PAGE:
For most shots, that's all they ever see. Ones I reduce for web may or may not get any further sharpening. It really depends on how it will be used and how it looks after reduction. (Oddly enough, stuff I export from LR doesn't need it as much as images I edit in PS then reduce.).

Print files rarely get any more sharpening since the lab I use does a great job without it and it is very easy to overdo it on smaller prints. Larger prints I might apply a little, but not much..

How do you know if it's too much or too less? Or is it always in theeye of the beholder what's sharp and what's soft? Or is there onesetting that is optimal?.

Pretty much the middle one. Too much is when it starts to show haloes or artifacts, too little is when it is still soft. With experince will come the knowledge of when to back off or push forward..

Chefziggyhttp://www.pbase.com/chefziggy/lecream.

Image control:Zoom outZoom 100%Zoom inExpand AllOpen in new window..

Comment #6

To sharpen, you could try unsharp on the blue channel only and then combine back to full colour..

Also try out Focus Magic. For slightly soft images, this is great..

Jamesza..

Comment #7

Sharpening comes in two flavors: image optimization and output sharpening..

Sharpening for optimization is %100 about making the image look it's best prior to outputting to print or web. I use Adobe Camera Raw/Lightroom for this task; it has a very powerful set of sharpening tools designed for optimization..

If you're using the same program view your image at full resolution (1:1) and adjust the sharpening sliders to taste. I've made 4 presets (wide edge, medium edge, narrow edge and superfine edge) which I've found generally appropriate for my Fuji S5s. I can easily refine these presents to taste when needed..

Other programs can do similar but many are clumsy and inefficient at the task, especially Photoshop..

Sharpening for output is a totally different beast and may require a different workflow. For output sharpening Pixel Genius PhotoKit Sharpener is outstanding..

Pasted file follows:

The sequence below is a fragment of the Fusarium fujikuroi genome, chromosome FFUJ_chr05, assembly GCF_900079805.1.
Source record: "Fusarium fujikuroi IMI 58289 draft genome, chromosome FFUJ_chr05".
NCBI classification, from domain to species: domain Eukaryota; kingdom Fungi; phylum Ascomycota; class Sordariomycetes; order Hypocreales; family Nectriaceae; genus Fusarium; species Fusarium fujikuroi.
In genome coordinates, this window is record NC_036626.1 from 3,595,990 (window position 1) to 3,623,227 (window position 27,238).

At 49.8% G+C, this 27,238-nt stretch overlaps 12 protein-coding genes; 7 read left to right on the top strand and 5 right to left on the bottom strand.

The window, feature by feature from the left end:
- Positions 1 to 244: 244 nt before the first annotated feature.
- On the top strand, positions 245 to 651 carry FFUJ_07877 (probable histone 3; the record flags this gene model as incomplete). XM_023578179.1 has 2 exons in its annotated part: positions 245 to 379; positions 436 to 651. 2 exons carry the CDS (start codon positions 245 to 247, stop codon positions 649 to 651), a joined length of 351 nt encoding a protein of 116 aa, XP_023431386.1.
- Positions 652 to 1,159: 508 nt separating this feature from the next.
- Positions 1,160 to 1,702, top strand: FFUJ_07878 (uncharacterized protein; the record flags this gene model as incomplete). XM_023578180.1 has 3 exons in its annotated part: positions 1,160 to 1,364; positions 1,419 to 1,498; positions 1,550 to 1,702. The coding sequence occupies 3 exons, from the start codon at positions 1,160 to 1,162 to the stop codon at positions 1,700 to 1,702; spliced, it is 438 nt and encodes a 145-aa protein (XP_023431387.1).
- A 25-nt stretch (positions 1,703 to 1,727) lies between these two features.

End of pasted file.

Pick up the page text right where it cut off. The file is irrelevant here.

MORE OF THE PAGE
Eric..

Comment #8

Click Here to View All...

Sponsored Amazon Deals:

1. Get big savings on Amazon warehouse deals.
2. Save up to 70% on Amazon Products.


This question was taken from a support group/message board and re-posted here so others can learn from it.

 

Categories: Home | Diet & Weight Management | Vitamins & Supplements | Herbs & Cleansing |

Sexual Health | Medifast Support | Nutrisystem Support | Medifast Questions |

Web Hosting | Web Hosts | Website Hosting | Hosting |

Web Hosting | GoDaddy | Digital Cameras | Best WebHosts |

Web Hosting FAQ | Web Hosts FAQ | Hosting FAQ | Hosting Group |

Hosting Questions | Camera Tips | Best Cameras To Buy | Best Cameras This Year |

Camera Q-A | Digital Cameras Q-A | Camera Forum | Nov 2010 - Cameras |

Oct 2010 - Cameras | Oct 2010 - DSLRs | Oct 2010 - Camera Tips | Sep 2010 - Cameras |

Sep 2010 - DSLRS | Sep 2010 - Camera Tips | Aug 2010 - Cameras | Aug 2010 - DSLR Tips |

Aug 2010 - Camera Tips | July 2010 - Cameras | July 2010 - Nikon Cameras | July 2010 - Canon Cameras |

July 2010 - Pentax Cameras | Medifast Recipes | Medifast Recipes Tips | Medifast Recipes Strategies |

Medifast Recipes Experiences | Medifast Recipes Group | Medifast Recipes Forum | Medifast Support Strategies |

Medifast Support Experiences |

 

(C) Copyright 2010 All rights reserved.